Then the email came. The email that ended it all. It was a schedule for the boys’ first campout coming up next month. Included was a list about 12 pages long of the exact activities in which we would participate that would ensure the maximum number of badges would be earned in the course of the weekend. Wait a minute, did that say weekend?  Given we’ve never even managed a camp out for one night in our own backyard, it’s hard to imagine going an entire weekend in a tent with, well, C. One of the first activities was for the Scout to plan and prepare a family meal over the campfire. C doesn’t eat meals.  C eats finger foods. And certainly not finger foods cooked over a campfire. Can we eat Fruity Booty right out of the bag? Does that count?

     After that email, I continued to fight with myself about why Scouting would be good for C. He loves all that positive reinforcement; badges and pins would be a thrill for him. It’s organized, structured and busy. Yet for the first time ever, we may have found the activity that’s too organized, structured and busy for C. The thought of an entire weekend camping out (which I think we would all ultimately enjoy after some practice) with an entire Pack of distractions and frustrations for C, made me want to run screaming into the woods again.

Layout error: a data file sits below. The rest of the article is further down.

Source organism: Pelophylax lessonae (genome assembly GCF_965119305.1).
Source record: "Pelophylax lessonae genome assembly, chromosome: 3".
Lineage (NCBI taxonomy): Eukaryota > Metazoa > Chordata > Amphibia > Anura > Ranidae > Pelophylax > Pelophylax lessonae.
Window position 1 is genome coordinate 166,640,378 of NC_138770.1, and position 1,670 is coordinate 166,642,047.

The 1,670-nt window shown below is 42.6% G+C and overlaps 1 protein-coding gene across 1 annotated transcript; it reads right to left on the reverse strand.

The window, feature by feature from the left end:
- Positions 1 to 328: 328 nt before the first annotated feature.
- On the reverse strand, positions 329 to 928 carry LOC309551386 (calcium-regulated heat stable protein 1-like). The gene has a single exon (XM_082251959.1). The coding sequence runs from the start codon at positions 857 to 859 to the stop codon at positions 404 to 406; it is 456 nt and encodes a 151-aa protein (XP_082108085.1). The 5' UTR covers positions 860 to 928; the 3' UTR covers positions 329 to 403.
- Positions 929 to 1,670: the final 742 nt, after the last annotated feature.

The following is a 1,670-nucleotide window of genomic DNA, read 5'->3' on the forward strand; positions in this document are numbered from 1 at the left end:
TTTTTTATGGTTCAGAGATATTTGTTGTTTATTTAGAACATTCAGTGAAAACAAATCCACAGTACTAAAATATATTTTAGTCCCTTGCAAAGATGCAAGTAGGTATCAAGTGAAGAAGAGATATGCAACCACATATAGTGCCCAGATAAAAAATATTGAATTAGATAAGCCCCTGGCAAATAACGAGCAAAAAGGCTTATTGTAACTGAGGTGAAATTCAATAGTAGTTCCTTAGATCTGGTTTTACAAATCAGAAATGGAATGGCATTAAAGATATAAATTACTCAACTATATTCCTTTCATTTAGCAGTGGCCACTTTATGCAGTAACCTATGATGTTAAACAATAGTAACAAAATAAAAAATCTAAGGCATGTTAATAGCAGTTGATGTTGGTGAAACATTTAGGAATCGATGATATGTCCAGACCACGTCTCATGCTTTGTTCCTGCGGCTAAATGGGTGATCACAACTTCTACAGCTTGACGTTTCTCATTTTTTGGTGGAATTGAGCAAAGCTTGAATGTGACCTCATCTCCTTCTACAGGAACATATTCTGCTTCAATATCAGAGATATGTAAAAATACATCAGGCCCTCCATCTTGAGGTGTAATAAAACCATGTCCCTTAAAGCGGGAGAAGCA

So with a heavy heart, I resigned again from Cub Scouts, and not only for myself, but for C. Given he hasn’t even mentioned it since the first and last Pack meeting we went to, I don’t think he cares. We’ll have to run our own camping trips to the county park near us. Just not on the same weekend the Cub Scouts are there.

Entry filed under: autism. Tags: , , , , , , , , .

The Other Mother I’m okay with it

5 Comments Add your own

  • 1. robinaltman  |  September 29, 2008 at 9:03 am

    Oh, man, we were such awful cubscouts, D! I hated it and the boys hated it. The mothers were catty and the boys were bratty. We just stopped showing up eventually, and none of us have had any regrets – just like C!

    Husband was a scout too, and he hated it. I kept reminding him that C is a hugely different child than Husband was, but he was skeptical from the start. I guess we’ll just never know!

  • 2. Good Fountain  |  September 29, 2008 at 9:59 am